What is a Personal Learning Network?
As an educator, it’s important to understand everything that shapes your students’ education, both inside and outside of the classroom. You’re trained to study lesson plans and develop learning strategies and abide by district-wide standards. But what about your own development as an educator? What rules exist to help you maintain your professional growth?
As a student, it’s also important to understand what impacts your intellectual growth. Believe it or not, the people you interact with have as much of an impact on your education and mental well-being as the worksheets you diligently tackle, the essays you write, and the textbook chapters you’re assigned to absorb. So how do we create opportunities outside of traditional tools? Where can students collaborate and learn from a variety of different professionals?
Many believe the answer is in personal learning networks.
In short, a personal learning network (PLN) is a group of people who you connect with to increase your knowledge of a particular subject.
We’re breaking down this definition into three parts, so you understand exactly what a personal learning network is and how to use it to your educational advantage.
A PLN is personal for two reasons. One, you shape absolutely everything about it.
You personalize exactly who you want in your network, what you want to share, where you want to engage with people, and what you’re interested in learning about. Everyone approaches a PLN differently depending on their preferences and individual goals. Some log onto a network solely to listen to the conversation. Others prefer sharing more of their personal findings, ideas, or reflections and listening for feedback.
You also pick the platform. Many prefer online forums and chat rooms, social media platforms like Twitter and YouTube, and online portals specialized for PLNs like Educators PLN. PLNs typically occur on social networking sites, and we all know how personalized social tech can feel. Use video, use chat rooms, share photos and text, see each other’s faces. Or don’t. You pick the way you engage with others based on your needs and learning-based preferences.
Second, while you don’t need to know people in your PLN personally, you will form personal connections with them based on shared ideas and experiences. Everyone has a different energy, personality, and perspective. Collaboration only serves to enhance that excitement and that personalized passion for teaching.
So, what’s personalized? The who, what, when, and where of your experience, in addition to the energy surrounding you. Every PLN is different depending on who brings what to the table, so yours is guaranteed to feel unique.
How to Learn?
Collaboration is at the heart of growth and development. You’ll be amazed who in your field will say something you’ve never thought of, or mention a point of view you’ve never considered.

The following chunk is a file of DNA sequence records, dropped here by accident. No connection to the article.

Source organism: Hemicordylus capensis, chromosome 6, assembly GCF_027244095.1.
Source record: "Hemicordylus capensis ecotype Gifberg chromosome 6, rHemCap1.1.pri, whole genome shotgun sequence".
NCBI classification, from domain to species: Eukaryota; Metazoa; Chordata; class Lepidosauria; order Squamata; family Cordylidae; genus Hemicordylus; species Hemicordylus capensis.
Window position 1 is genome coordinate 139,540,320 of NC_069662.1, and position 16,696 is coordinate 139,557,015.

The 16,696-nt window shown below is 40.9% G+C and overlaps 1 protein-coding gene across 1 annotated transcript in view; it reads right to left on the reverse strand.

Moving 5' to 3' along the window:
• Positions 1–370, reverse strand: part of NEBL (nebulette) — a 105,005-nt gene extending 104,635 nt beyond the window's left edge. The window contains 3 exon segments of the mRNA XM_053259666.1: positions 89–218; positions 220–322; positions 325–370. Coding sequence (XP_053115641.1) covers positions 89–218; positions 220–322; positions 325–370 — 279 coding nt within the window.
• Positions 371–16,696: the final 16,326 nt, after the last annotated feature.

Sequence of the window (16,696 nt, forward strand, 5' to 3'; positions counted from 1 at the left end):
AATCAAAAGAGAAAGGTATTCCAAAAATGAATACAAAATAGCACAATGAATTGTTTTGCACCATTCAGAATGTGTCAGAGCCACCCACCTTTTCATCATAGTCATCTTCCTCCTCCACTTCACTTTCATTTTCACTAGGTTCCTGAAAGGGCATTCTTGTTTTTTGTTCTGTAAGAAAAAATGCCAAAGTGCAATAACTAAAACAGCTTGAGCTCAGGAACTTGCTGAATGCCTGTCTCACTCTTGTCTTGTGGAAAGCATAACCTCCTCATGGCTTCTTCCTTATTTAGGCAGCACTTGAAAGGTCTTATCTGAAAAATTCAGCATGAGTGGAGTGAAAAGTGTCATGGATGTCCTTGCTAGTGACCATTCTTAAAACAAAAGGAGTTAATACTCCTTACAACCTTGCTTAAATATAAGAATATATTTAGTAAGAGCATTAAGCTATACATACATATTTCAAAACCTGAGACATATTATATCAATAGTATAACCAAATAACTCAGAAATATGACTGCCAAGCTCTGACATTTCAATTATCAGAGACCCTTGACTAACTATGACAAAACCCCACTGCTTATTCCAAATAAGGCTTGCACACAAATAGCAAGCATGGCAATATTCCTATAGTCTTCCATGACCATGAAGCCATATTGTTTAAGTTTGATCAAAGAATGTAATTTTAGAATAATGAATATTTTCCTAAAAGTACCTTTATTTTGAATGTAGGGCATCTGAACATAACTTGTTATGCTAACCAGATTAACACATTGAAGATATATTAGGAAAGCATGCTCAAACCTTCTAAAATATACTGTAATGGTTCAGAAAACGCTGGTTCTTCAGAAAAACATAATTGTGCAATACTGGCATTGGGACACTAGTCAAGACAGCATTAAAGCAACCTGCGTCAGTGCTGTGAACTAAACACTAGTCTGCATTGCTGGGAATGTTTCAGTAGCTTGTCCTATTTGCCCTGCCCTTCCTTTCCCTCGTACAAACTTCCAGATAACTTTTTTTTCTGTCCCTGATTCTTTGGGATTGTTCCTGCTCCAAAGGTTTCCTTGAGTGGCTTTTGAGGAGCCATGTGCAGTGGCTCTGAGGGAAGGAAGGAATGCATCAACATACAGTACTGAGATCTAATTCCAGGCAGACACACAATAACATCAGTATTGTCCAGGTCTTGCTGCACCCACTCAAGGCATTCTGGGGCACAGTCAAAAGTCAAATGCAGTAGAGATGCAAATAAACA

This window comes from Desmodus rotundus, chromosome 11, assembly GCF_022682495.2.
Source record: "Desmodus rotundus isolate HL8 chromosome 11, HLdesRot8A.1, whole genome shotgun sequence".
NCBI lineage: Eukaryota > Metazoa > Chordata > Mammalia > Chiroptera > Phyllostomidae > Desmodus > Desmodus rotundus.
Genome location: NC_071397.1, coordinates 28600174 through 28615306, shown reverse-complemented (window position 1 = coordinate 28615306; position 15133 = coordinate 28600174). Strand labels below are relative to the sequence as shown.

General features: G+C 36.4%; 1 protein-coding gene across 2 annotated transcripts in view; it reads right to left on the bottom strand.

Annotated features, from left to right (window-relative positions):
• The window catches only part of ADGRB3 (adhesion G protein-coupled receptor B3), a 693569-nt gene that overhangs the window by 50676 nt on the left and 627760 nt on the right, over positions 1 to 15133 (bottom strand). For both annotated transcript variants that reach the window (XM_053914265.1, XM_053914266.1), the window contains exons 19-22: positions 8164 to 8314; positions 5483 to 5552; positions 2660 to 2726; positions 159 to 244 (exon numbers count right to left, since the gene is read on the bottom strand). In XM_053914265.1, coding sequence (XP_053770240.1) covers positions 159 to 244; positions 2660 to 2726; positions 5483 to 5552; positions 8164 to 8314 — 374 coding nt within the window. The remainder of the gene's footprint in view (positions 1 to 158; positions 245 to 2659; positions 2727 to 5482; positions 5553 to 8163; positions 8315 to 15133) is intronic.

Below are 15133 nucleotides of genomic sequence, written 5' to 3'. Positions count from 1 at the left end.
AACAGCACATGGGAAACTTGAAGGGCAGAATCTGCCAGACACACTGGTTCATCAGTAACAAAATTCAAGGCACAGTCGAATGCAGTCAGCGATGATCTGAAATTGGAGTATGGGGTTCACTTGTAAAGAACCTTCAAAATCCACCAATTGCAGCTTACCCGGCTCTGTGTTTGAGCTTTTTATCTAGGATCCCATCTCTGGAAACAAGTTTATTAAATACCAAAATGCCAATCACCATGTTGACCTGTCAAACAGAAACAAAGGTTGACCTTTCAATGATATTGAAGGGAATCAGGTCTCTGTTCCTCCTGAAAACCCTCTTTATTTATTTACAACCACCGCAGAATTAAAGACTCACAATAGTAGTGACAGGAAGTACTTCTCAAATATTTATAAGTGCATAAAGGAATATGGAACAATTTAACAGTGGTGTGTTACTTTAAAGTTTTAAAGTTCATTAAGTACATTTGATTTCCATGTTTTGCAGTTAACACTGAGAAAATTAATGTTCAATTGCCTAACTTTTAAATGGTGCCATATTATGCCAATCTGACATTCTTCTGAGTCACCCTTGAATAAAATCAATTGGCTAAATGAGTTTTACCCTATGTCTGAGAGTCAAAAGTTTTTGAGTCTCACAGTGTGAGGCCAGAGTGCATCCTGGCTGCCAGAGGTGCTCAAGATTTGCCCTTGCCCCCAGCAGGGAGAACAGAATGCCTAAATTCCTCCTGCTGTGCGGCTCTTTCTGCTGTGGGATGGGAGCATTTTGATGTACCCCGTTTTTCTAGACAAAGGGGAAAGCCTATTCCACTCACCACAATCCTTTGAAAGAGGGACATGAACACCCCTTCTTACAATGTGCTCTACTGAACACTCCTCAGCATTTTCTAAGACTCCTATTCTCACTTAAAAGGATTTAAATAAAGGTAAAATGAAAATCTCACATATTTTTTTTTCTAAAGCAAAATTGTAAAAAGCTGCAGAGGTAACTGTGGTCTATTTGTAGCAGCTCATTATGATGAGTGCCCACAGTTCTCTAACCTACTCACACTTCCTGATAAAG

If you’re an educator speaking with other educators, depending on where they teach, who their students are, what tools they’ve used in the classroom, and what their background is, you’ll uncover learning opportunities for your students that you’ve never considered implementing.
On sites like Educators PLN, common discussion topics include teaching strategies, discipline methods, cutting edge software, and hot topic educational issues. Thanks to the widespread reach of Internet access, users contribute national and global perspectives.
Where to Network?
As previously mentioned, most of this learning happens online on social networking sites. But the heart of every network isn’t the platform, but the people who enrich conversations with unique backgrounds and specializations.
It’s also important to consider platforms like Wikipedia or YouTube for quick, often technical questions that can be answered with a quick search and the tap of a play button. While these may not be the sites you imagine enriching your professional development, they provide answers without you having to bother colleagues, and, if used correctly, can be valuable tools for everyday use.
Why is this Important to Educators?
PLNs are useful for everyone, no matter the profession.
However, they’re especially important for educators because it’s likely a school district lacks the funding to support teachers with professional development.
You may not have access to pricey seminars and up-to-date software, so create your own tool and join a PLN.
Many believe that students themselves can benefit from personal learning networks. Check out this Ted Talk that suggests we allow students to seek out their own resources and their own team of educators under the direction of existing teachers. Kids need to collaborate for their own personal growth, so why not provide them with the tools to do so while they’re still in a classroom with four distinct walls?
Get Started Now
Get on Twitter, start a blog, reach out to professionals on LinkedIn, attend webinars, take online courses and subscribe to content produced by fellow educators. Take control and enrich your classroom with a PLN perfect for you and the students you’re responsible for.